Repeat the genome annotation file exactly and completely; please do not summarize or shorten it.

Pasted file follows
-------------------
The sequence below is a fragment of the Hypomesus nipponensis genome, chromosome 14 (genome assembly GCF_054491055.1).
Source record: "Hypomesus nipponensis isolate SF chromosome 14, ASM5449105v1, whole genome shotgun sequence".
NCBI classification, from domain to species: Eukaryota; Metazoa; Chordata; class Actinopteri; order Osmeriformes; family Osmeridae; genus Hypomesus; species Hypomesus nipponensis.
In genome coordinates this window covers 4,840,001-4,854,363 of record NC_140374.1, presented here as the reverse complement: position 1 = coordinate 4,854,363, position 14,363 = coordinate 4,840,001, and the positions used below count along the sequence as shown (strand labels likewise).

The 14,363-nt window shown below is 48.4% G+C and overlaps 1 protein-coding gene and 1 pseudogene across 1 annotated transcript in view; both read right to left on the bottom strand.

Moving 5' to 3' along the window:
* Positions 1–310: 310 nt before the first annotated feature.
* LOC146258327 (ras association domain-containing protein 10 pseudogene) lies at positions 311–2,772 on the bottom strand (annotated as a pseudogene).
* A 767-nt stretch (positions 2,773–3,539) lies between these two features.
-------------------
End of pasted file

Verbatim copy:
The sequence below is a fragment of the Hypomesus nipponensis genome, chromosome 14 (genome assembly GCF_054491055.1).
Source record: "Hypomesus nipponensis isolate SF chromosome 14, ASM5449105v1, whole genome shotgun sequence".
NCBI classification, from domain to species: Eukaryota; Metazoa; Chordata; class Actinopteri; order Osmeriformes; family Osmeridae; genus Hypomesus; species Hypomesus nipponensis.
In genome coordinates this window covers 4,840,001-4,854,363 of record NC_140374.1, presented here as the reverse complement: position 1 = coordinate 4,854,363, position 14,363 = coordinate 4,840,001, and the positions used below count along the sequence as shown (strand labels likewise).

The 14,363-nt window shown below is 48.4% G+C and overlaps 1 protein-coding gene and 1 pseudogene across 1 annotated transcript in view; both read right to left on the bottom strand.

Moving 5' to 3' along the window:
* Positions 1–310: 310 nt before the first annotated feature.
* LOC146258327 (ras association domain-containing protein 10 pseudogene) lies at positions 311–2,772 on the bottom strand (annotated as a pseudogene).
* A 767-nt stretch (positions 2,773–3,539) lies between these two features.